Everyone who has been killed was photographed in a horrific manner. The Guardian says the reason for photographing the people who had been executed was twofold. The first reason is because of the photograph families do not have to see the body in person and the authorities are left out of the situation. The second reason is to confirm the orders to execute an individual were carried out.

With appalling conditions such as these transpiring in Syria, it is no wonder refugees are hastily leaving everything they have behind.

Lindsey Lerner

Sources: BBC, The Guardian
Photo:
JFJFP

war_photography_brooklyn
The newest collection at the Brooklyn Museum offers unapologetic effects of violence around the world in a new exhibit titled “WAR/PHOTOGRAPHY: Images of Armed Conflict and Its Aftermath.” The collection features works by 225 photographers from all walks of life including military members, commercial portraitists, journalists, amateurs and Pulitzer Prize winners.

Nearly 400 pieces are present in a variety of mediums such as prints, books, magazines, albums and photography equipment. The exhibit allows visitors to explore the evolving relationship between war and photography over the last 166 years.

Several iconic pieces are present including Joe Rosenthal’s famous photograph of solders holding up the American flag on the battlefield in Iwo Jima and Robert Clarks’s images of the destruction of the World Trade Center.

Unknown works like “Valentine with her daughters Amelie and Inez” offer new perspectives on continuing issues of violence. In the photo, Valentine stands in front of a house with two young girls, her arms wrapped around one.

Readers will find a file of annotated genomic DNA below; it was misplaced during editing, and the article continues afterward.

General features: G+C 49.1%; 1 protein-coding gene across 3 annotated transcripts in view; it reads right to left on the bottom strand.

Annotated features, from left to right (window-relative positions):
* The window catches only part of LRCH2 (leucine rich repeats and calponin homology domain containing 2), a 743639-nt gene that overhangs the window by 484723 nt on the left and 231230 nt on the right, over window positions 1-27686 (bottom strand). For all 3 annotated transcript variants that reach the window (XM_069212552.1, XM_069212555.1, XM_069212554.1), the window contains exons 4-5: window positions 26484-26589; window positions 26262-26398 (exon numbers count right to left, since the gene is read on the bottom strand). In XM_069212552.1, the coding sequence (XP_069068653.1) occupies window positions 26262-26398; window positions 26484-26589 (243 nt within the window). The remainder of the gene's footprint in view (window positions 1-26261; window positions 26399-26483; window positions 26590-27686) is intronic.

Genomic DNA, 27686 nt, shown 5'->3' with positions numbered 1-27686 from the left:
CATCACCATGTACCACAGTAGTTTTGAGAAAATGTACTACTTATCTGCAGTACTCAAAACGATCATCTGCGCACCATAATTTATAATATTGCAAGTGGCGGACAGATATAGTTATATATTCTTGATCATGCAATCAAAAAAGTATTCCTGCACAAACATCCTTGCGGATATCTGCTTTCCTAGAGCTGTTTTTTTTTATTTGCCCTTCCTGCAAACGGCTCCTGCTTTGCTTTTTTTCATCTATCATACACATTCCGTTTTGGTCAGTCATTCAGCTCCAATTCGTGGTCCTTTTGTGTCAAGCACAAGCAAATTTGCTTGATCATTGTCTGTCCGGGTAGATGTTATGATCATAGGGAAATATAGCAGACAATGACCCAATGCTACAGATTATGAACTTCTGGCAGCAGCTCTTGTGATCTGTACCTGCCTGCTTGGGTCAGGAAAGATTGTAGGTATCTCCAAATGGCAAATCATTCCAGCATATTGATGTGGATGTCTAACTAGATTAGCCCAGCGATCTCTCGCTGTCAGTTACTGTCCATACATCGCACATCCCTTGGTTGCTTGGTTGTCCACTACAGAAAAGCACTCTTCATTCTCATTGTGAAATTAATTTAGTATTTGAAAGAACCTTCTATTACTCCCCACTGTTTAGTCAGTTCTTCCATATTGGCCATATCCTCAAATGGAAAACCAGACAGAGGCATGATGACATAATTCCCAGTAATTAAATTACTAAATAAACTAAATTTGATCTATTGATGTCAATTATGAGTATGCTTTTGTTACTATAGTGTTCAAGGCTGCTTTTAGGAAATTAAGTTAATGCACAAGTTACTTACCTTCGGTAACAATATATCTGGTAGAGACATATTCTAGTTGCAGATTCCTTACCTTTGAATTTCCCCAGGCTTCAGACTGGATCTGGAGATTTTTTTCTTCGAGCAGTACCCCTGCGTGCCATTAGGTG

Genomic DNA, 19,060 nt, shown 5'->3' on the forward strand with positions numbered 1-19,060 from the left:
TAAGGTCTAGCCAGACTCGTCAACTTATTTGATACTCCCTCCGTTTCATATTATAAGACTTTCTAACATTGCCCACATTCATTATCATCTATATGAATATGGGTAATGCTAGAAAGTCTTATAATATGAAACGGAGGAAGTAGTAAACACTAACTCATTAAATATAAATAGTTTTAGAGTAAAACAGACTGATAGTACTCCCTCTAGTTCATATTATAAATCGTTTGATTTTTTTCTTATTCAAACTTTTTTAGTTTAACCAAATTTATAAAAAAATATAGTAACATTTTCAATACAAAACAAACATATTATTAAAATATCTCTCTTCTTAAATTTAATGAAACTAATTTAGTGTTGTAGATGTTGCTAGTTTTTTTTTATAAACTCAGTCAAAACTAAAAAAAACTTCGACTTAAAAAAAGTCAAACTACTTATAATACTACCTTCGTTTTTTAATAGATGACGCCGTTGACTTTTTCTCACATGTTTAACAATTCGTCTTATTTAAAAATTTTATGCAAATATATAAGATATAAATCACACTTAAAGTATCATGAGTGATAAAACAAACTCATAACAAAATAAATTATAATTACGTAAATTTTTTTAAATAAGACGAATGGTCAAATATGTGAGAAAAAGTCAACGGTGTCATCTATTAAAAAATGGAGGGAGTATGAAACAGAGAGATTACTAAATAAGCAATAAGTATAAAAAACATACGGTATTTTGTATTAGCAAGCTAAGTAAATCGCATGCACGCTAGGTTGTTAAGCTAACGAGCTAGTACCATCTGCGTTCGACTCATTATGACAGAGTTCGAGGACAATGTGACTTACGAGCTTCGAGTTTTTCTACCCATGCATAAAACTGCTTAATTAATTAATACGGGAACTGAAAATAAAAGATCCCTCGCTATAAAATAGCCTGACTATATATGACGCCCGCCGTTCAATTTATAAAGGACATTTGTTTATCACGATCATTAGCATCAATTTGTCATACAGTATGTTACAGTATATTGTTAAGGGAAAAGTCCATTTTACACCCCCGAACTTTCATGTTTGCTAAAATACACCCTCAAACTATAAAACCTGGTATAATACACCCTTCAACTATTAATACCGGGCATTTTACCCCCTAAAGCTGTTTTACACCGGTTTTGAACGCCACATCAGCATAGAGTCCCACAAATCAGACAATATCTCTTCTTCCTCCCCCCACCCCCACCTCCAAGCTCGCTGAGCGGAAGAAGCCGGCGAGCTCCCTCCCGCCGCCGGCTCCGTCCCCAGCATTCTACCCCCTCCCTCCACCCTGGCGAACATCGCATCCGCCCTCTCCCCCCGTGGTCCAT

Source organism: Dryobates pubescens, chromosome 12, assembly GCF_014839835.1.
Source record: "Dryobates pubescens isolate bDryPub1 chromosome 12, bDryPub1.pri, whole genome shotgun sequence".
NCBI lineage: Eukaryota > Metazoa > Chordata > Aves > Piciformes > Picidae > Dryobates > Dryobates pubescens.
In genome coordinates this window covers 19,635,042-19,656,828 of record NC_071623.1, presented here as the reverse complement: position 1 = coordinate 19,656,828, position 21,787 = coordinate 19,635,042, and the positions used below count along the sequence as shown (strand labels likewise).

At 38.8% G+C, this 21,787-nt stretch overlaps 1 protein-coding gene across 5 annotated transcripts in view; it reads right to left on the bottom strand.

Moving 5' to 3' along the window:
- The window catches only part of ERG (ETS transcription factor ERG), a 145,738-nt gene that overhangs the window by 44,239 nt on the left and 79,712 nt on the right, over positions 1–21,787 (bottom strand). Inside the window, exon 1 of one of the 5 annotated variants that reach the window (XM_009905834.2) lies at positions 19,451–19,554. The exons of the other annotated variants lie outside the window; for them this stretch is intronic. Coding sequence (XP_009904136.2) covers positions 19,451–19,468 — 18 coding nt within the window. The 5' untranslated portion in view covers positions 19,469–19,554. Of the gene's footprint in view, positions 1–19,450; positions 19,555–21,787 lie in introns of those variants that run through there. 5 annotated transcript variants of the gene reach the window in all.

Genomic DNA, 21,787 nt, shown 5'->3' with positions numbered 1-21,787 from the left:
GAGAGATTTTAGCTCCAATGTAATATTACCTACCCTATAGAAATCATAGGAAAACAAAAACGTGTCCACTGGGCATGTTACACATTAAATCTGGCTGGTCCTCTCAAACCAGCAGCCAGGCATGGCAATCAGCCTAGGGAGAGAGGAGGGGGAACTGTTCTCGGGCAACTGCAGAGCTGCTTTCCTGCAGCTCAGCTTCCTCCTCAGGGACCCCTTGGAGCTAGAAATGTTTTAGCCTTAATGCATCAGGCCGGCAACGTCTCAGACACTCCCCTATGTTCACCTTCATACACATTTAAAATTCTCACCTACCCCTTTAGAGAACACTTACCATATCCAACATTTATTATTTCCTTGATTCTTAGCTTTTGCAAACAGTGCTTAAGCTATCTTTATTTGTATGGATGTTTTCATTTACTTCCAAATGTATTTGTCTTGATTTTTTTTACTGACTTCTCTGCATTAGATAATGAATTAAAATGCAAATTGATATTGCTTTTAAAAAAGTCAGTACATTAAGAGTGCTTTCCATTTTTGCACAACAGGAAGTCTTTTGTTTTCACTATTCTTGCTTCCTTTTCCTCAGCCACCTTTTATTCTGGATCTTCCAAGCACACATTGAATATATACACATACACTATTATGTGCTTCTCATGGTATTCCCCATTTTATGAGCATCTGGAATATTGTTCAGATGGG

The image depicts the struggles of Rwandan women during the early nineties, when instances of violence and rape swept the region. The two girls with Valentine are her daughters, one conceived through marriage, the other by rape.

Other images in the collection show the endurance of humanity in the face of endless violence such as Mark A. Grimshaw’s First Cut, which illustrates an American soldier cultivating a small patch of grass in the middle of the harsh Iraqi landscape.

Some works, on the other hand, are simply heartbreaking as in the case of W. Eugene Smith’s “Dying Infant Found by American Soldiers in Saipan,” June, 1944 depicting a soldier holding the baby in his arms as another soldier watches on.

Rather than a strictly historical account of past wars, the organizers of the exhibition aim to not only reflect the effects of violence in the world but also, explore the connection between violence and photography. The exhibit’s curator, Anne Tucker explains that despite the sheer volume of images and variety of locations, certain patterns are evident in the type of photographs produced from such occurrences.